Mary M. Gardner
In the last month, businesses and individuals throughout the United States were impacted by winter storms battering the East Coast, Midwest, Mountain, and Southern United States. From a declared state of emergency in Georgia to week-long public service and government closures in Boston, these storms disrupted businesses across the country. In the aftermath, it is important that businesses understand the extent of their applicable insurance coverage and provide insurers with prompt and detailed notices of any losses.
Although businesses can expect to face a number of losses that will trigger many different types of insurance coverage, the first type of insurance that policyholders should typically target for their first-party weather-related loss is their commercial property insurance.
Triggering Coverage for Physical Damage Resulting from a Winter Storm
Generally, commercial property policies provide insurance coverage for “direct physical loss of or damage to property.” This loss can include tangible property (such as the building itself), business personal property (such as inventory), and third-parties’ personal property within the policyholder’s custody. When a business files a property insurance claim in response to winter storm damage, insurance companies may dispute that freezing is a covered cause of loss.
A typical commercial property policy, however, will provide coverage for “water, other liquids, powder, or molten material that leaks or flows from plumbing, heating, air conditioning or other equipment . . . resulting from freezing” unless the insured did not exercise reasonable care. The insurer has the burden to demonstrate that an exclusion to the policy applies to limit coverage. Thus, a reluctant insurer faces a heavy burden to deny coverage for damage resulting from freezing, including damage to materials—such as gas in pipes—that are rendered unusable.
Triggering Coverage for Loss of Business During a Winter Storm
In addition to below freezing temperatures nearly throughout the United States, this season’s winter storms brought record snowfall to the Northeast and icy conditions to the South. As a result, mass transit was completely halted and people were urged to stay off the roads. Under these conditions, many businesses incurred substantial business income losses without suffering any actual property damage.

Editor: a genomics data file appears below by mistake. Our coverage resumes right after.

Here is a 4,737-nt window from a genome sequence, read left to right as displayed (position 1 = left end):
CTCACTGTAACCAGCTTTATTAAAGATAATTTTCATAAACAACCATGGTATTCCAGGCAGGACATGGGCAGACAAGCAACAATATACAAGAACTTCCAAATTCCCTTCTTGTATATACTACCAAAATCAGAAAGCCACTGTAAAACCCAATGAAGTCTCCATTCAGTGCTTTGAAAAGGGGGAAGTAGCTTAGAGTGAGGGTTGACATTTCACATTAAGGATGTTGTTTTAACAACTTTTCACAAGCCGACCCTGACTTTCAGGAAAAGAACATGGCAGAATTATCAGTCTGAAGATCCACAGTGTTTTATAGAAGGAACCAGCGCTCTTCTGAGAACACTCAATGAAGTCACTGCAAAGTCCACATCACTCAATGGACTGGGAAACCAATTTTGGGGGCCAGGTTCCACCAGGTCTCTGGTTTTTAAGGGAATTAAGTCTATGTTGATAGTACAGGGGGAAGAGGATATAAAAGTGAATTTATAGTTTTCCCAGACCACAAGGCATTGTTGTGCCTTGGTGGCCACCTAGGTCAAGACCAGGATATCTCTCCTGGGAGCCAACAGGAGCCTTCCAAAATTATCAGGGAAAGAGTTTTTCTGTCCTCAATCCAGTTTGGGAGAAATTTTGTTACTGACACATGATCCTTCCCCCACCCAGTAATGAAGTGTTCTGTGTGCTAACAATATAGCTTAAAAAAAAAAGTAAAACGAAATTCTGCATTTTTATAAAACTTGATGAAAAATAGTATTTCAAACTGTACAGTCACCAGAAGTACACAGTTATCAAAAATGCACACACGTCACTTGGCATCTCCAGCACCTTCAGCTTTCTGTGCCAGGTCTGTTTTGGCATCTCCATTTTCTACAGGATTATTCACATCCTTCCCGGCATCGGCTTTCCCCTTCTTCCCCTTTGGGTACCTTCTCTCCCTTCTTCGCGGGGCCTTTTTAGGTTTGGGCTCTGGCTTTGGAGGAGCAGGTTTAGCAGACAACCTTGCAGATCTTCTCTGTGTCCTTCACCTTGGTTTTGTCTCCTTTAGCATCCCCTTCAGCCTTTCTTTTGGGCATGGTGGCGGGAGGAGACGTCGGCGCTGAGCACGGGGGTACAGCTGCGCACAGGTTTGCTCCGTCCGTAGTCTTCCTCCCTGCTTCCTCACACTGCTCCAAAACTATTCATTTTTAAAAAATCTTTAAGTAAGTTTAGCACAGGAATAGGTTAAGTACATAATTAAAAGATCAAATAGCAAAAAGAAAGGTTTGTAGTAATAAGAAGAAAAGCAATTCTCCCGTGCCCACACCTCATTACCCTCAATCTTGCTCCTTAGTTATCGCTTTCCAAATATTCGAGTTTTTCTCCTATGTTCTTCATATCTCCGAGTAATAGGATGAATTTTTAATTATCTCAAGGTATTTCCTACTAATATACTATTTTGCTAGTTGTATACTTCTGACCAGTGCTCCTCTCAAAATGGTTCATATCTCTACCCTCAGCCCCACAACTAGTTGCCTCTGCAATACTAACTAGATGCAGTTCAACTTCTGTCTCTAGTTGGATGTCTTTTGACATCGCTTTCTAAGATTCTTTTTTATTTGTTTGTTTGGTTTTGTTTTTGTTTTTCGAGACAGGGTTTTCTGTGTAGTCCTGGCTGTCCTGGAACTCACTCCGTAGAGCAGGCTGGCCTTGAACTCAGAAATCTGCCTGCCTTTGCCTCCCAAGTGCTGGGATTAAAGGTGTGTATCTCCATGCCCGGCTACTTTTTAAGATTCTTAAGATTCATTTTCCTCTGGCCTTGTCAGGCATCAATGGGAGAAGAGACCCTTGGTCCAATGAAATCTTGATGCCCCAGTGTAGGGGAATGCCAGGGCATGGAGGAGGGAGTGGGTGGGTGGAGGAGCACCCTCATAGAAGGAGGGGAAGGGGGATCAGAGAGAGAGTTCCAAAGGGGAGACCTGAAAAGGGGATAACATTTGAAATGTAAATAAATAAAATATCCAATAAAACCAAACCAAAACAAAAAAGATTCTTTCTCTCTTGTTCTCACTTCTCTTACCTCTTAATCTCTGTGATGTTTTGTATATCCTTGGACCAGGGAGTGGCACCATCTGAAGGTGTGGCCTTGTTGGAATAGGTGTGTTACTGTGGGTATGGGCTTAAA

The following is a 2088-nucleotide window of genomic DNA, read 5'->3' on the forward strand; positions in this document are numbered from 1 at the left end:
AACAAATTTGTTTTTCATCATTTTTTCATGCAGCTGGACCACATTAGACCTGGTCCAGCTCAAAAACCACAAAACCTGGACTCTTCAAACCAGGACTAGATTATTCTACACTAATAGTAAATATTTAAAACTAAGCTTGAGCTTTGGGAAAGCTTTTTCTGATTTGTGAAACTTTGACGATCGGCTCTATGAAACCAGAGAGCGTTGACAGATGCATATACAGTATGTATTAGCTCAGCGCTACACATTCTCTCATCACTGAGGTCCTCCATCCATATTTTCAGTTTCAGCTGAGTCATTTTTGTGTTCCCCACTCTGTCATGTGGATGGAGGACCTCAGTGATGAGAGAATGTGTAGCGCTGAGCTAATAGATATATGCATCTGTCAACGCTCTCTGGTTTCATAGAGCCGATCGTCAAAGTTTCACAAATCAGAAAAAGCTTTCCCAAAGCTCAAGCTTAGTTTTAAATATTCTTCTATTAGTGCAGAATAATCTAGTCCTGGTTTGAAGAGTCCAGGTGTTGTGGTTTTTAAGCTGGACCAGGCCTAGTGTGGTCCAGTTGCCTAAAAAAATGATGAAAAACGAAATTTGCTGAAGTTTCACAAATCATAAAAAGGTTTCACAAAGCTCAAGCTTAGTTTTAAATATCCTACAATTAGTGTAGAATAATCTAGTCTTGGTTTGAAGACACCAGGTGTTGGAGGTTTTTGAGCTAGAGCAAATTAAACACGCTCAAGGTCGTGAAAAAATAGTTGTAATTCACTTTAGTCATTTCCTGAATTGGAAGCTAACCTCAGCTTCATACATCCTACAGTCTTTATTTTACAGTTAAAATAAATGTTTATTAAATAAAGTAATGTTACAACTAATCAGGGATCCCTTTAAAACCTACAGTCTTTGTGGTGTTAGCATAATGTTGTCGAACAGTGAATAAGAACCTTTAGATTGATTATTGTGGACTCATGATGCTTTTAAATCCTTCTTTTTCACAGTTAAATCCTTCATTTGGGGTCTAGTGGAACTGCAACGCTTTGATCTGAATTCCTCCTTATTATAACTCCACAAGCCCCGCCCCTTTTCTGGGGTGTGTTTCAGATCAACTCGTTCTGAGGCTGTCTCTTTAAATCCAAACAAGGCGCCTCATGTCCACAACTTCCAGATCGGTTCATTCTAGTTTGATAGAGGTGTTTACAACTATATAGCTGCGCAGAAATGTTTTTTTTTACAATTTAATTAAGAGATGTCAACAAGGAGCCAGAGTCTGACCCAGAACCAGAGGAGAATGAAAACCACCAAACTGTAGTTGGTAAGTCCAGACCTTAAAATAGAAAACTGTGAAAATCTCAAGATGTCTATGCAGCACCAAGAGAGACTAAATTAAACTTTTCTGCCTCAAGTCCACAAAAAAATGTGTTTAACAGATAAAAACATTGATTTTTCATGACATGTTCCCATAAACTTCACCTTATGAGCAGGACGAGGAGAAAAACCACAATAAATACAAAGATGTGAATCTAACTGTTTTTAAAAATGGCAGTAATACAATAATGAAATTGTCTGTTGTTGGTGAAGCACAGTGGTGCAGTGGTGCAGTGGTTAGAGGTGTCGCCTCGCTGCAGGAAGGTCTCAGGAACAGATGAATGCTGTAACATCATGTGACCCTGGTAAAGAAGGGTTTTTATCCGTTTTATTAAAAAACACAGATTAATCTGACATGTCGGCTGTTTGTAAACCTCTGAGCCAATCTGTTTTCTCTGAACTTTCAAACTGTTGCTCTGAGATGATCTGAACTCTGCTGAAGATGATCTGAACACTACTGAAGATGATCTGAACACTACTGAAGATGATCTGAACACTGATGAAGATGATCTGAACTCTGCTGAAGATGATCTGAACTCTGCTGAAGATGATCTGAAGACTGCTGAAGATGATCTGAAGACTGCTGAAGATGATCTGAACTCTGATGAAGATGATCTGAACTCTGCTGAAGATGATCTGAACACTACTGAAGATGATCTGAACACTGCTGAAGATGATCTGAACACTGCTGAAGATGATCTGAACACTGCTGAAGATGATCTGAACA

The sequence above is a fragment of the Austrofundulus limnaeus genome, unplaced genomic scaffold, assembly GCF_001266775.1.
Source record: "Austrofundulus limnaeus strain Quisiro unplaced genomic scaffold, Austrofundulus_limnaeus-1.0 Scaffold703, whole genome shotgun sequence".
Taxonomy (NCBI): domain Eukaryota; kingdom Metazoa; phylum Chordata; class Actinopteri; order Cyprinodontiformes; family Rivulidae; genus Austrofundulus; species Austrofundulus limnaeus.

Some property policies may still provide coverage to businesses that suffer solely economic losses. For example, many property policies contain the following types of coverage that may not be dependent on actual physical damage to the policyholder’s property:
- Ingress and Egress Provisions provide coverage for a business’s losses when access to its property is impeded, whether from a flood, heavy snowfall, or storm debris.
- Civil Authority Provisions protect a policyholder from losses caused by its inability, or the inability of its customers or suppliers, to access its premises when a civil authority denies such access because of covered damage to, or destruction of, property belonging to third parties. Some civil authority coverages require physical damage to the policyholder’s own premises as well; others do not.
- Dependent Property Coverage provisions cover a policyholder business’s losses when a supplier or other business on which the policyholder depends to attract customers is damaged by a storm. Additional discussion of Dependent Property Coverage can be found here.
If your business suffered either physical or economic losses as a result of the recent winter storms, you should review your insurance coverage to determine whether your policy includes any of these coverage provisions, make detailed records of your property damage, business losses and other expenses, take photographs of any property damage, pressure your insurer to personally inspect the loss, and notify your insurance company of the loss promptly to ensure maximum insurance recovery.